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|Christian Adherents:||0.80 %|
|Online Audio NT:||No|
|Affinity Bloc:||Southeast Asian Peoples|
The Central Tai, who represent more than a third of the population, call themselves the Khon Thai, meaning "the free people". Centuries ago the Tai lived north of Yangtzekiang in China. Relentless pressure by the Chinese gradually forced them southward. They conquered many peoples and cultures as they sought a new homeland, and by the 10th century they had settled in Central Thailand. A bloodless revolution in 1932, led by Westernized intellectuals, instituted a democratic constitutional monarchy. However, the country has suffered numerous governmental upheavals since then.
Most Thai people live in their home country, although many refugees enter Japan and South Korea seeking job opportunities and a better life.
South Korea is a popular place for Thai refugees to find work. They arrive seeking hope for their future.
Korea switched from a military dictatorship to a democracy resulting in an economic upturn, requiring more workers, especially in industry. There are, however, growing pains as abuses of workers' rights from employers, and discrimination from South Koreans occur. Many today remain illegally, because of South Korean archaic employment laws. Also, some unknowingly enter with fraudulent visas provided by dishonest brokers. Life is hard for South Korean Thai refugees in many ways, and improving in others as the government catches up to the refugee/need ratio.
Buddhism is the central and unifying force in Thai society and even maintains social control.
Theravada Buddhism was introduced in Thailand in 329 B.C. Almost all of the Tai are devout followers of Buddha ("the enlightened one") and seek to eliminate suffering and improve their future by gaining merit in pursuit of perfect peace, or nirvana. They believe that merit can be acquired through feeding monks, donating to temples, and attending worship services.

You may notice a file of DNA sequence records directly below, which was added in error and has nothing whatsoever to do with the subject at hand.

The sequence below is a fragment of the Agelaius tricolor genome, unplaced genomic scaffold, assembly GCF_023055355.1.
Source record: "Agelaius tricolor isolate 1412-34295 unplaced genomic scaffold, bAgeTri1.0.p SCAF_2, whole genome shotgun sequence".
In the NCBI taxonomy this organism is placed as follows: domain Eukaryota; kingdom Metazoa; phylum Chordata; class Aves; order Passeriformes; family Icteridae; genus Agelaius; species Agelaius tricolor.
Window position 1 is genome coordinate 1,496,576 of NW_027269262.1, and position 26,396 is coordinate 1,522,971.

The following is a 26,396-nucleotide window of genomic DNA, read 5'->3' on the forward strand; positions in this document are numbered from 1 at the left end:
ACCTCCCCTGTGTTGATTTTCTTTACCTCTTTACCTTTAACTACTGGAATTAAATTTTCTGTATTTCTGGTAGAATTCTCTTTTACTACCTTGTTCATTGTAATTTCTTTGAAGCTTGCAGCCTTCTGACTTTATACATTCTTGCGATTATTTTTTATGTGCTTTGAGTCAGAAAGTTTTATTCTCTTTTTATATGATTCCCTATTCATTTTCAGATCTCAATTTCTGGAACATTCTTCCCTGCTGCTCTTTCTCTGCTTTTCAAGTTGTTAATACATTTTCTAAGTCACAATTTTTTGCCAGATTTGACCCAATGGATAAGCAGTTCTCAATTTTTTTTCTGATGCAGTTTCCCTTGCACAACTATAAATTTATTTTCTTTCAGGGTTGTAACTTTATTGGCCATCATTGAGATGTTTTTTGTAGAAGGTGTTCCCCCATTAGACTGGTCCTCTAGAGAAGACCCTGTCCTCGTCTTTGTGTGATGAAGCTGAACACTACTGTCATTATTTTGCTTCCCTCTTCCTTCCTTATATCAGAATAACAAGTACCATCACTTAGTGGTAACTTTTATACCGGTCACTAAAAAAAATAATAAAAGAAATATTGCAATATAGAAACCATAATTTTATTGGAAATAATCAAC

Traditionally, young men enter a Buddhist monastery for three months to study Buddhism. The Tai also attempt to incorporate their Buddhist beliefs with folk animism, a practice in which they seek help through the worship of spirits and objects.
The most pressing need of Thai people in South Korea is to understand the truth of the loving God who has made provision for them to become His children, and has paid the full payment of the penalty of their sins. Bible resources exist in the Thai language, but they are not making their way to many Thai people. Who will pay the price to tell them?
Pray for his kingdom to come and his will to be done among the Central Thai people in South Korea.
Pray for a movement of Thai households to study the Bible and accept the blessings of Christ.
Pray for a spiritual hunger that will drive the Central Thai people to the arms of Jesus.
Pray for South Korean workers who are filled with the fruit and the power of the Holy Spirit to go to the Thai people.